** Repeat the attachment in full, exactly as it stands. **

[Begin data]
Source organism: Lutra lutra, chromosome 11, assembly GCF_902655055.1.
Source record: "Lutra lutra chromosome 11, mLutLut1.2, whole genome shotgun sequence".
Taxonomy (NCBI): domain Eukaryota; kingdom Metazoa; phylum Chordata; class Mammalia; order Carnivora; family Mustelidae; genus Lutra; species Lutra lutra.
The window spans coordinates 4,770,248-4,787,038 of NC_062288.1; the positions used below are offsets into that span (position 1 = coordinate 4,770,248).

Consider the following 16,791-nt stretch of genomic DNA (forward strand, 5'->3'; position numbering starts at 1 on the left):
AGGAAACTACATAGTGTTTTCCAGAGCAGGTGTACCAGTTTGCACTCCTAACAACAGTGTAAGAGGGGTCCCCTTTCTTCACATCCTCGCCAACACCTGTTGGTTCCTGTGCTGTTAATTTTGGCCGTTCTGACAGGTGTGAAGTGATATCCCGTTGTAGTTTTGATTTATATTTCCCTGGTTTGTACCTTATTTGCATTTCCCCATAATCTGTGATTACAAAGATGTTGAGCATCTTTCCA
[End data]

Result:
Source organism: Lutra lutra, chromosome 11, assembly GCF_902655055.1.
Source record: "Lutra lutra chromosome 11, mLutLut1.2, whole genome shotgun sequence".
Taxonomy (NCBI): domain Eukaryota; kingdom Metazoa; phylum Chordata; class Mammalia; order Carnivora; family Mustelidae; genus Lutra; species Lutra lutra.
The window spans coordinates 4,770,248-4,787,038 of NC_062288.1; the positions used below are offsets into that span (position 1 = coordinate 4,770,248).

Consider the following 16,791-nt stretch of genomic DNA (forward strand, 5'->3'; position numbering starts at 1 on the left):
AGGAAACTACATAGTGTTTTCCAGAGCAGGTGTACCAGTTTGCACTCCTAACAACAGTGTAAGAGGGGTCCCCTTTCTTCACATCCTCGCCAACACCTGTTGGTTCCTGTGCTGTTAATTTTGGCCGTTCTGACAGGTGTGAAGTGATATCCCGTTGTAGTTTTGATTTATATTTCCCTGGTTTGTACCTTATTTGCATTTCCCCATAATCTGTGATTACAAAGATGTTGAGCATCTTTCCA